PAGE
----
Strategic Thinking

By on August 14, 2013

The working definition that I use for strategic thinking is: Strategic thinking is the discipline of noticing and responding to potential game-changers in order to have the advantage even in an uncertain and chaotic business environment.

Two essential strategic decisions that must be made in any business are where to play and how to win.

In deciding where to play, you are essentially considering the following domains:

  • Geographically, where shall we play?
  • In which industry segments shall we play?
  • Which customer groups do we want?
  • How will we reach our consumers?
  • What products and services shall we sell?

This means that you are also choosing where not to play. You cannot be all things to all people. Even the biggest enterprises must decide to play in certain geographical areas and not others, for certain groups of consumers and not others, and with some products and not others. This gets even harder if you have traditionally played in places and segments where the game is no longer winnable.

It really doesn’t matter whether you are thinking about a large organisation, a profit centre or division in that organisation, or a support function. You cannot play every game; you cannot play for every possible fan-base (all customers) and you cannot play on every possible playing field. It is therefore essential to decide how you will target your energy and attention: where do you want to play and where will you not play? Failure to choose will result in scattered focus and ineffective allocation of scarce resources such as cash, people and energy.

Once you have decided where to play (and where not to play), you need to decide how to win. A.G. Lafley and Roger L. Martin, in “Playing to Win”, suggest that there are only two ways to win:

  • A low cost strategy: This does not necessarily mean that you are cheaper than anyone else. However, it does mean that you are able to get your product or service to market at a lower cost to yourselves than your competitors can. If you can get your product to market for R40 and sell it at R100, but your competitors can only produce the same item for R50 – and can also only sell it at R100 – you are the cost leader, and you are able to plough the additional margin back into the business.
  • Differentiation: When a differentiation strategy is successful, you are offering your customers products and services that they regard as distinctly more valuable than that of your competitors, and for which they are prepared to pay a premium. This means that each of your products and services offers a specific value proposition to a specific group of customers.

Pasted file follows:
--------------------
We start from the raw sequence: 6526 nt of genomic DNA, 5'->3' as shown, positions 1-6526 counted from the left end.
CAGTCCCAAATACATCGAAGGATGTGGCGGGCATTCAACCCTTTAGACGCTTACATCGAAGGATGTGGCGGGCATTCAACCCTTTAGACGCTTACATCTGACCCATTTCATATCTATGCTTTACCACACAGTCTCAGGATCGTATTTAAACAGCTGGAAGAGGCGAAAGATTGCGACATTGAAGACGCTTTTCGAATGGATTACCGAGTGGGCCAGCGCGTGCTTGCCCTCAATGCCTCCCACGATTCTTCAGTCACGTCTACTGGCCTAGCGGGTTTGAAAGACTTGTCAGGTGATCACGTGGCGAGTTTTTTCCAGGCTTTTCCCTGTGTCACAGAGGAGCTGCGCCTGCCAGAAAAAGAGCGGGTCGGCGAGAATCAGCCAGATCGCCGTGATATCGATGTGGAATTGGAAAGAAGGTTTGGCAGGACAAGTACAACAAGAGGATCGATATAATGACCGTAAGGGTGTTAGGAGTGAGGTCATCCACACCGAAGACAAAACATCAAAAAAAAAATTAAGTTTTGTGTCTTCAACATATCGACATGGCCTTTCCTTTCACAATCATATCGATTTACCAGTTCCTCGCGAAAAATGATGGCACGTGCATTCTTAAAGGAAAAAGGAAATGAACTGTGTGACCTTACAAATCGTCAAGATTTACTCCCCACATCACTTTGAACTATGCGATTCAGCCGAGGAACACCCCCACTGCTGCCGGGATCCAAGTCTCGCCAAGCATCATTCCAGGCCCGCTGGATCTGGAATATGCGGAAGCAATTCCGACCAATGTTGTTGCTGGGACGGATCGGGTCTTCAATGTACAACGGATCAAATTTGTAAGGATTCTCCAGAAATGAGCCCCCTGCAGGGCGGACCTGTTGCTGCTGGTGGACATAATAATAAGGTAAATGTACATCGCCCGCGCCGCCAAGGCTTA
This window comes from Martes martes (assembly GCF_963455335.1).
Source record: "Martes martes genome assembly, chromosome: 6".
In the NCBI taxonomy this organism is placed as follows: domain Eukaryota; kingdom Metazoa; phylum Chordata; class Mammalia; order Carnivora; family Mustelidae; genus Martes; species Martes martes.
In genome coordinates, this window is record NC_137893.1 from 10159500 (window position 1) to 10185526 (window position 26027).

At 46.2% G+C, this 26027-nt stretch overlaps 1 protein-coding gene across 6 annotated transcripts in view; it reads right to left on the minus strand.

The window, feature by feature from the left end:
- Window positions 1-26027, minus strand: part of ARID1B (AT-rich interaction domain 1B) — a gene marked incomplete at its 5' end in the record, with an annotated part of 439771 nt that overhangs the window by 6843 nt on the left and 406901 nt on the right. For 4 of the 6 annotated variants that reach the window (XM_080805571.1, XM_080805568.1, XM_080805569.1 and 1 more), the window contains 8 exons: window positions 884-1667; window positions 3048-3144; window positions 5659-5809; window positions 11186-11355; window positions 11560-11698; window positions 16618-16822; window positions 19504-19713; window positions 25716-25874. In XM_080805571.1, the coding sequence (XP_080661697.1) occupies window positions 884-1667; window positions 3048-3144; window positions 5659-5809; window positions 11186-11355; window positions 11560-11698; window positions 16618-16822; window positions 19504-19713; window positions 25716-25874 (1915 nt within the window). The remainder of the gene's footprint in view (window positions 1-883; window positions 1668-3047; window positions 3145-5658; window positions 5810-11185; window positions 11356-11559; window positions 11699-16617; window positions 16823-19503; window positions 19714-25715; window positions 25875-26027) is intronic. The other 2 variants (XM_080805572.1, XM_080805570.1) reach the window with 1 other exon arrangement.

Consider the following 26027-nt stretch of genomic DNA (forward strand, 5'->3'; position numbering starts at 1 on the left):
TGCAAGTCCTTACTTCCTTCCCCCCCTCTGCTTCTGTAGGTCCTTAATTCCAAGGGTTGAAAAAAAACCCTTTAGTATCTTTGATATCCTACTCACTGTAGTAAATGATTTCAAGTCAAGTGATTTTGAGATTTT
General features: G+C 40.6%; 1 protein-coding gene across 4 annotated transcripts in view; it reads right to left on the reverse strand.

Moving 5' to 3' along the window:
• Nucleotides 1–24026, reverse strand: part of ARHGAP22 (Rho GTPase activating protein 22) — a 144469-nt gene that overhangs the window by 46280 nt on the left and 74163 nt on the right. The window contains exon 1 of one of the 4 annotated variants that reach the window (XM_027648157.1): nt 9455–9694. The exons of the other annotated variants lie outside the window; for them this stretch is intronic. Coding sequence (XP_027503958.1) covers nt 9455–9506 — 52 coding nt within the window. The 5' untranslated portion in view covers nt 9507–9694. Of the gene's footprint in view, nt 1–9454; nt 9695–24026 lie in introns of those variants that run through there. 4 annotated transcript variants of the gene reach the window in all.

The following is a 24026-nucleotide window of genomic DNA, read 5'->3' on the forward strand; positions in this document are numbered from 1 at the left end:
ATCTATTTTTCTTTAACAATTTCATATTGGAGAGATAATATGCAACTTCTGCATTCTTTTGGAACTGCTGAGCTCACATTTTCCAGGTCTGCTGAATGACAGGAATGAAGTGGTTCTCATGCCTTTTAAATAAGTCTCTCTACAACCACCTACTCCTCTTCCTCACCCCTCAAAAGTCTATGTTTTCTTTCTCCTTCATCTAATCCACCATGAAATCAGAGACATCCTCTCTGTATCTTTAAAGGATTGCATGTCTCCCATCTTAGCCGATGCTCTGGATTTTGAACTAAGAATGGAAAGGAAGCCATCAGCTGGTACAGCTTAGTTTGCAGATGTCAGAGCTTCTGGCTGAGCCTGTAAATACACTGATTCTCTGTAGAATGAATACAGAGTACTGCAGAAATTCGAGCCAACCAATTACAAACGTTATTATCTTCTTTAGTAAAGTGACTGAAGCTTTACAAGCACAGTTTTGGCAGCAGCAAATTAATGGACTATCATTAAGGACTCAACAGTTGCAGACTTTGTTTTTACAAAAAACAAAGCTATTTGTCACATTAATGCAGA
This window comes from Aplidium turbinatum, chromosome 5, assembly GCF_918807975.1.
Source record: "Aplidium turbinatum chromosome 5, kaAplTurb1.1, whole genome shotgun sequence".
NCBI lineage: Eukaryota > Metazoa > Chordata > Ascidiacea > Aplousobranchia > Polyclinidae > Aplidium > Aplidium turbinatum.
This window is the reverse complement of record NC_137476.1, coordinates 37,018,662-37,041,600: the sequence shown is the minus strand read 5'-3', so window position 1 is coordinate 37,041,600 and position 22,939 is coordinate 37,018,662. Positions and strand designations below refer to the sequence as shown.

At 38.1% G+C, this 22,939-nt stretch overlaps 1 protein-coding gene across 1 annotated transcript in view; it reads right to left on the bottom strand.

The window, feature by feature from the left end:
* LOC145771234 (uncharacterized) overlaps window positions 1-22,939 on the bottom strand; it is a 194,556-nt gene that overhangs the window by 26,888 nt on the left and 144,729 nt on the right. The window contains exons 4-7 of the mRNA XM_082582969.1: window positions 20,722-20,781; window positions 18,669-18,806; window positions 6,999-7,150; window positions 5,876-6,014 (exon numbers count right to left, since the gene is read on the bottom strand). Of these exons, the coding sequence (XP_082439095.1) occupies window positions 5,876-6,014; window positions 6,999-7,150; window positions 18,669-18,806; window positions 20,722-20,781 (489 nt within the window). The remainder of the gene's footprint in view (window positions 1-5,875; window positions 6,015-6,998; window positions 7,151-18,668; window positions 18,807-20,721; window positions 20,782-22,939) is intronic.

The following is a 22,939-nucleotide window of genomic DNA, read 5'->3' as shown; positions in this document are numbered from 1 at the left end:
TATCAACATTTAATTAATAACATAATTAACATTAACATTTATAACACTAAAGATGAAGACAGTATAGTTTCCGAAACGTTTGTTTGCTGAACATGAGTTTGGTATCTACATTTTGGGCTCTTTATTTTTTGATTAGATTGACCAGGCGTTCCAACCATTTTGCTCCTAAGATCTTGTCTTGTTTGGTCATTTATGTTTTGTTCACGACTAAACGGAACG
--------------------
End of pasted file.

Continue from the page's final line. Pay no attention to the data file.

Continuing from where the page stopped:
You cannot pursue both strategies. You have to choose. In each strategy, your focus is different. In a cost leader strategy, your focus is on understanding what is driving costs and modifying your operations accordingly. You create competitive advantage by having In a differentiation strategy, you are always trying to develop your understanding of your customers in order to offer them something special – and distinctiveness comes at a cost.

The application of strategic thinking in this arena is in finding new “how-to-win” choices where none currently exist. If you are pursuing a cost leader strategy, you are always looking at ways to push costs out of the system. In a differentiation strategy, you are always looking for new and distinctive ways to delight customers. If you cannot create good how to win choices, you should either find a new playing field or get out of the game.

So, no matter your role or your level in the organisation, ask yourself:

  • Where do I want to play? What do you wish to sell? In which segments of your industry? For whom? Under what conditions?
  • Where do you not want to play? What work do you not want to do (or pursue)? Who do you not wish to do it for? What conditions do you wish to avoid?
  • How will you win?
  • Will you find new and innovative to get your products / services to market at lower costs than your competitors? How will you do this? How will you ensure that you are constantly searching for ways to strip costs out?
  • Will you pursue a differentiation strategy? What can you do better than any of your competitors? What can you offer your customers that will delight them in ways that your competitors do not? How will you ensure that your offering is always special and distinctive?

 

** The ideas for this article come from “Playing to Win” by A.G. Lafley and Roger L. Martin.

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